We are now closer to the 2015 election than the 2010 one. We also expected by now to have the coalition’s mid-term review, the document that will set out its priorities for the second half of its term in office. But its publication has now been delayed until January. This is because the debates about what new policies to include in it are still going on.
The quad—David Cameron, George Osborne, Nick Clegg and Danny Alexander—met on November 1st to discuss various ideas for it. They were, as I report in the Mail on Sunday, joined by Oliver Letwin and David Laws for this meeting with the Cabinet Secretary Jeremy Heywood also present.
Dominating the meeting was ‘earn or learn’. This is a new approach to 18 to 21 year old that has been developed by the Downing Street brains trust which is designed to deal with the problem of people moving from school onto out of work benefits. Under it, any youngster who isn’t in work, at university or doing an apprenticeship will have to take on a traineeship or see their benefits reduced significantly. These traineeships are meant to prepare people for relatively low-skilled work.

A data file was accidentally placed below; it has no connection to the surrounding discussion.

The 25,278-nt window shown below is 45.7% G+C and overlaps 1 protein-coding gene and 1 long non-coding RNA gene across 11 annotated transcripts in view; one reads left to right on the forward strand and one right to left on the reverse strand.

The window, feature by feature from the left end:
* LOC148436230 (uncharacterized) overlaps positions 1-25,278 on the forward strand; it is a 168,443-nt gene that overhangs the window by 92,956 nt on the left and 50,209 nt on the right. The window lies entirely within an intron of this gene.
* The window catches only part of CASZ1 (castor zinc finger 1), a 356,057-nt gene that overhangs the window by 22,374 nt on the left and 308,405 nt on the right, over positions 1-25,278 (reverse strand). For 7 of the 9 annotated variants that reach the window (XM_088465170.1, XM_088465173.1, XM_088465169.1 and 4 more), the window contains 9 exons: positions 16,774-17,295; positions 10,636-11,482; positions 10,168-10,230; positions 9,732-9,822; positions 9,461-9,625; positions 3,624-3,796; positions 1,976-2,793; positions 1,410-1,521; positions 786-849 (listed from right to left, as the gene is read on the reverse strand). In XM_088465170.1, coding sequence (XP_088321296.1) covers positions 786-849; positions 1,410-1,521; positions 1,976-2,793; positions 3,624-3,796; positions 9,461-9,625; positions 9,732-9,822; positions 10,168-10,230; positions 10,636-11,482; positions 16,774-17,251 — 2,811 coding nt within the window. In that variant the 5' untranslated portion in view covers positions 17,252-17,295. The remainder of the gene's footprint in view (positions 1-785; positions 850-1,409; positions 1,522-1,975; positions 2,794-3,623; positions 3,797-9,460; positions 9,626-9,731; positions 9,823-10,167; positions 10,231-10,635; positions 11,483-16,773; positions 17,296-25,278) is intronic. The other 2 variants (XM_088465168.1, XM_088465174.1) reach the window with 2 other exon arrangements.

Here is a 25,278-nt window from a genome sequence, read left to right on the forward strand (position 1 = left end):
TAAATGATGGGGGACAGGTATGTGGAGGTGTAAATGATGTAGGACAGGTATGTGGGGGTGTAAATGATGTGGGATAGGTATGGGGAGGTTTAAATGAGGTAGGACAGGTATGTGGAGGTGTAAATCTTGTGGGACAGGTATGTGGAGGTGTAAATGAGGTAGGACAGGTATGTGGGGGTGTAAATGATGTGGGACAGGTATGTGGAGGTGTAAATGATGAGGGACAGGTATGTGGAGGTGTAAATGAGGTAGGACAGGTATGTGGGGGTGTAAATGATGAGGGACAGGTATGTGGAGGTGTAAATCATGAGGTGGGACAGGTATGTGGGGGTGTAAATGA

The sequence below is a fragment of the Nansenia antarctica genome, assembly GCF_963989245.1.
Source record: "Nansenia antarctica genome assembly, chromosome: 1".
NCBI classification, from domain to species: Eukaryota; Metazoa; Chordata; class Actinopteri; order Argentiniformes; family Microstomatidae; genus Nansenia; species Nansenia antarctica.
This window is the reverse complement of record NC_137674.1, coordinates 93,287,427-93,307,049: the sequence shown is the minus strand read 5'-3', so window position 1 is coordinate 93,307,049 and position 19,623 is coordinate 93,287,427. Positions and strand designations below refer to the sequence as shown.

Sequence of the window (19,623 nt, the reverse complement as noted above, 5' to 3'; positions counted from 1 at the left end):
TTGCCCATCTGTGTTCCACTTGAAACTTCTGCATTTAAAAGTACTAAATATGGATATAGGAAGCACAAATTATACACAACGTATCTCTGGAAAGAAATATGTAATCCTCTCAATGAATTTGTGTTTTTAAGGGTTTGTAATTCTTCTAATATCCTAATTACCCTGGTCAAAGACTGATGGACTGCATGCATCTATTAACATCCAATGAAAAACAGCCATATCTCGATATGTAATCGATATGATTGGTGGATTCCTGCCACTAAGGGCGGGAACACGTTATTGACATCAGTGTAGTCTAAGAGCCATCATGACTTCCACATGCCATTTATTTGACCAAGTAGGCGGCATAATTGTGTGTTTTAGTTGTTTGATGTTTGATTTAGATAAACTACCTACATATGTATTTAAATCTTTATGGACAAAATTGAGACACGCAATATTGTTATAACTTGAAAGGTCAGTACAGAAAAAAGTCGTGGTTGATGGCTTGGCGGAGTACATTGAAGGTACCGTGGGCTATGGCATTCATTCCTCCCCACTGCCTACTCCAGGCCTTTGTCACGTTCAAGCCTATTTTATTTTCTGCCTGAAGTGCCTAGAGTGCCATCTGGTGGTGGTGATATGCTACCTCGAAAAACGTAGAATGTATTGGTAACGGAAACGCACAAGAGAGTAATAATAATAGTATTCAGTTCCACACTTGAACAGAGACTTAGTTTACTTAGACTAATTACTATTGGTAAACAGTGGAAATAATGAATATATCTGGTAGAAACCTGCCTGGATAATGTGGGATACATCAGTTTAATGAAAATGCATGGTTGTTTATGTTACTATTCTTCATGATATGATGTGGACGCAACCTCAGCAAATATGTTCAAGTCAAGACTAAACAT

The quad was divided about this idea. Clegg feared it was too harsh and worried that the traineeships would be too quality. But, interestingly, David Laws was persuaded of the merits of this approach.
There were a whole host of other proposals discussed on housing, transport and childcare. I understand that Cameron was in ‘umpire mode’ at this meeting, generally letting discussion play out. But one policy, Oliver Letwin’s suggestion to deregulate, social rents was ruled out completely.
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